Sage Francis

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Sage Francis
Sage Francis.jpg
Francis in 2007.
Background information
Birth name Paul William Francis
Born (1976-11-18) November 18, 1976 (age 41)
Miami, Florida, United States
Origin Providence, Rhode Island, United States
Genres Hip hop
Occupation(s) Rapper, spoken word artist
Years active 1996–present
Labels Strange Famous Records, Anticon, Epitaph Records, ANTI-, Rhymesayers Entertainment
Associated acts

Paul William "Sage" Francis (born November 18, 1976) is an American hip hop recording artist and spoken word poet from Providence, Rhode Island. He is a founder of Strange Famous Records.

Francis began writing and recording original lyrics at age 8, being inspired by acts such as Run DMC and Public Enemy. According to, Francis began sneaking out of his parents' house at age 12 to participate in rap battles.[1] In 1996, he recorded his first official demo tape, and by 1998 he had a radio show on WRIU called True School Session. He won the Superbowl MC Battle in Boston in 1999, beating Esoteric.[2]

Sage Francis performing at the 2013 Treefort Music Fest


Francis is a founder and CEO of the independent hip hop record label Strange Famous Records. The label first began as a way for him to release his previously unreleased songs in the late 1990s. It has since evolved into an official enterprise with an expanding roster of like-minded artists. He released several Sick Of mixtapes available on his website.

Francis won the Scribble Jam emcee battle in 2000, beating Blueprint. In 2001, the song "Makeshift Patriot," recorded on October 11, 2001, became an Internet hit for its critique of American media during, and immediately following, the September 11 attacks. He released the critically acclaimed first solo album Personal Journals in 2002. He signed to Epitaph Records, making himself the first hip hop artist to sign with the punk rock label. He subsequently released three albums with Epitaph Records; A Healthy Distrust, Human the Death Dance and Li(f)e.[3][4]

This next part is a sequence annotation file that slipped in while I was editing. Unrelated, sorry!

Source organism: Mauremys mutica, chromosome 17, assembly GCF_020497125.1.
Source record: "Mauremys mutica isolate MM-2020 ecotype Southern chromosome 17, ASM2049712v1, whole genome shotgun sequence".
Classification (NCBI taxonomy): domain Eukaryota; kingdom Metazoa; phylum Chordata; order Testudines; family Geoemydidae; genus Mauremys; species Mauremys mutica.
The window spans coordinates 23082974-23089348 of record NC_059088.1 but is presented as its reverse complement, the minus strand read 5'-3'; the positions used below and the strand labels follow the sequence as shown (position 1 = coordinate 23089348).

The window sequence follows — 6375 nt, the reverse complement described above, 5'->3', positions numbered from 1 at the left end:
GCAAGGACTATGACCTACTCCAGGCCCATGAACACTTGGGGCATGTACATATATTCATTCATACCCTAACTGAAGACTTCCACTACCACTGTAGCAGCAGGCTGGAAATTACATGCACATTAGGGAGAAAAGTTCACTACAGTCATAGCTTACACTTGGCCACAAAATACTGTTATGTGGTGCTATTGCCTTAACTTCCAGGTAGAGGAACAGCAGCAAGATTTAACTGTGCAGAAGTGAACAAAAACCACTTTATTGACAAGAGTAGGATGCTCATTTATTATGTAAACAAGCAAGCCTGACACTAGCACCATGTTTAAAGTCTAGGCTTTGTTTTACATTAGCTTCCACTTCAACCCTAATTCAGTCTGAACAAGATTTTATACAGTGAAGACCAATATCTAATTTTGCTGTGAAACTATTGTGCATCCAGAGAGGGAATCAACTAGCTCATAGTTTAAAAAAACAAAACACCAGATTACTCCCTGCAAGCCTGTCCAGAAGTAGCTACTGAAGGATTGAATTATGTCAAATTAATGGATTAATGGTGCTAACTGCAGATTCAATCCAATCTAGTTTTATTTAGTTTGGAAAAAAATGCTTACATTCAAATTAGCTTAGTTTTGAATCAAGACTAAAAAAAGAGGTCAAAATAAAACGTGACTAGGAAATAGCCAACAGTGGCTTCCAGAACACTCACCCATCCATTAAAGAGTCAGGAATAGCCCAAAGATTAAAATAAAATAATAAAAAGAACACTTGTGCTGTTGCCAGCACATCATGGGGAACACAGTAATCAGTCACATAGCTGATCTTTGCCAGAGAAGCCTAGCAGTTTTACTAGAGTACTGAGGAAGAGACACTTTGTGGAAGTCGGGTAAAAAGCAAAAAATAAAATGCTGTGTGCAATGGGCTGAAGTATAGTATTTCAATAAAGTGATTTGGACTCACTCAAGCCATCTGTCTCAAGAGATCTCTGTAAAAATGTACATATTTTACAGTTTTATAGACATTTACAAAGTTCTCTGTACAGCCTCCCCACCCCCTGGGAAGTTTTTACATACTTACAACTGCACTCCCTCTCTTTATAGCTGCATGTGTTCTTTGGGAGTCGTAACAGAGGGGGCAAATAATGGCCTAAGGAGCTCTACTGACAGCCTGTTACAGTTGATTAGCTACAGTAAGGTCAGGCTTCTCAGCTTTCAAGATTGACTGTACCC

He made a guest appearance on Bad Religion's The Empire Strikes First on the track "Let Them Eat War".

Francis is also part of the contemporary spoken word movement. His relationship with the Providence poetry slam community (he was on their 1998, 1999 and 2002 national poetry slam teams[5]) led to it being called "The House that Sage Francis Built."[6] From 2000 to 2002, he also DJ-ed for the NYC-Urbana poetry slam, a weekly slam series held at the legendary punk rock venue CBGB.[7]


Francis has done extensive live shows as well, whether it was battling during Scribble Jam, or doing live shows, for the past two decades. He has performed shows with Atmosphere, Brother Ali, and Eyedea & Abilities.

In 2014 he released his "Copper Gone" album and announced national and international tour dates. Shows were scheduled in the United States, the United Kingdom, France, Germany, and other European countries, as well as Australia. Other American dates have been scheduled in December 2014 with B. Dolan who is also on Strange Famous Records.[8]

Personal life[edit]

Francis received a degree in communications from Dean College in Franklin, Massachusetts and a degree in journalism from the University of Rhode Island.[2]


Studio albums[edit]

Sick of mixtapes[edit]

Live albums[edit]



  • Painkiller Already (2013)
  • The Wandering Wolf (2015)


  1. ^ retrieved 10/2014
  2. ^ a b Mickie, Naughty. "Sage Francis works harder than most". DaBelly. Retrieved May 18, 2016. 
  3. ^ Braidwood, Stefan (2005)Sage Francis A Healthy Distrust, PopMatters, February 17, 2005, retrieved 2010-11-14
  4. ^ Massimo, Rick (2007) "R.I. Rapper Hits the Road", Providence Journal, May 13, 2007
  5. ^ "". 2007-04-11. Retrieved 2014-07-13. 
  6. ^ Aptowicz, Cristin O'Keefe. (2008). Words in Your Face: A Guided Tour Through Twenty Years of the New York City Poetry Slam. New York City: Soft Skull Press. Page 100. ISBN 1-933368-82-9.
  7. ^ Aptowicz, Cristin O'Keefe. (2008). Words in Your Face: A Guided Tour Through Twenty Years of the New York City Poetry Slam. New York City: Soft Skull Press. Page 198. ISBN 1-933368-82-9.
  8. ^

External links and further reading[edit]